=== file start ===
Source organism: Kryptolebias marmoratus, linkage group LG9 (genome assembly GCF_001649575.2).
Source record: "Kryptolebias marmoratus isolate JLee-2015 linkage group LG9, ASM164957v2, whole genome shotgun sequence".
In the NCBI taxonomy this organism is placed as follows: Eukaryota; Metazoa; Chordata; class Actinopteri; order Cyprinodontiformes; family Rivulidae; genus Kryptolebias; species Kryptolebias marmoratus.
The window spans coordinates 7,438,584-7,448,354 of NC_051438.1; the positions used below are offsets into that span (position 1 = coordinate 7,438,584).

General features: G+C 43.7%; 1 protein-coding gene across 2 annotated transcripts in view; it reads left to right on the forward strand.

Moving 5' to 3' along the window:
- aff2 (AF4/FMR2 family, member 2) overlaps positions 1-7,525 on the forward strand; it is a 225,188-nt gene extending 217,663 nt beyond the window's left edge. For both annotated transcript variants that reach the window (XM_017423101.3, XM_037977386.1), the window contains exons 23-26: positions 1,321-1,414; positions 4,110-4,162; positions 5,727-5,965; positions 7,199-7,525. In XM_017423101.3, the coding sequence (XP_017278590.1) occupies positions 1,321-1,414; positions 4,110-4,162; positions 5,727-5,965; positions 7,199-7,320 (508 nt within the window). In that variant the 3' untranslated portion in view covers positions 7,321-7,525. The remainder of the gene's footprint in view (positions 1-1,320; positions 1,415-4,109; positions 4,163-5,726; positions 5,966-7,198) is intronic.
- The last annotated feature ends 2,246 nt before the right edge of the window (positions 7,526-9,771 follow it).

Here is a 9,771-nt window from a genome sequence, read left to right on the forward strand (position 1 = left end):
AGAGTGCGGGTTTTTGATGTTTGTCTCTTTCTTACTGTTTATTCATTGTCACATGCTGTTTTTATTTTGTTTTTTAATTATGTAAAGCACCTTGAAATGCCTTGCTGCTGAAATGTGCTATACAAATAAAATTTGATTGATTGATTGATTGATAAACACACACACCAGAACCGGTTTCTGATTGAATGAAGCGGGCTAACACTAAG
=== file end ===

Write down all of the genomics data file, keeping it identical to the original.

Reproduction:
Source organism: Kryptolebias marmoratus, linkage group LG9 (genome assembly GCF_001649575.2).
Source record: "Kryptolebias marmoratus isolate JLee-2015 linkage group LG9, ASM164957v2, whole genome shotgun sequence".
In the NCBI taxonomy this organism is placed as follows: Eukaryota; Metazoa; Chordata; class Actinopteri; order Cyprinodontiformes; family Rivulidae; genus Kryptolebias; species Kryptolebias marmoratus.
The window spans coordinates 7,438,584-7,448,354 of NC_051438.1; the positions used below are offsets into that span (position 1 = coordinate 7,438,584).

General features: G+C 43.7%; 1 protein-coding gene across 2 annotated transcripts in view; it reads left to right on the forward strand.

Moving 5' to 3' along the window:
- aff2 (AF4/FMR2 family, member 2) overlaps positions 1-7,525 on the forward strand; it is a 225,188-nt gene extending 217,663 nt beyond the window's left edge. For both annotated transcript variants that reach the window (XM_017423101.3, XM_037977386.1), the window contains exons 23-26: positions 1,321-1,414; positions 4,110-4,162; positions 5,727-5,965; positions 7,199-7,525. In XM_017423101.3, the coding sequence (XP_017278590.1) occupies positions 1,321-1,414; positions 4,110-4,162; positions 5,727-5,965; positions 7,199-7,320 (508 nt within the window). In that variant the 3' untranslated portion in view covers positions 7,321-7,525. The remainder of the gene's footprint in view (positions 1-1,320; positions 1,415-4,109; positions 4,163-5,726; positions 5,966-7,198) is intronic.
- The last annotated feature ends 2,246 nt before the right edge of the window (positions 7,526-9,771 follow it).

Here is a 9,771-nt window from a genome sequence, read left to right on the forward strand (position 1 = left end):
AGAGTGCGGGTTTTTGATGTTTGTCTCTTTCTTACTGTTTATTCATTGTCACATGCTGTTTTTATTTTGTTTTTTAATTATGTAAAGCACCTTGAAATGCCTTGCTGCTGAAATGTGCTATACAAATAAAATTTGATTGATTGATTGATTGATAAACACACACACCAGAACCGGTTTCTGATTGAATGAAGCGGGCTAACACTAAG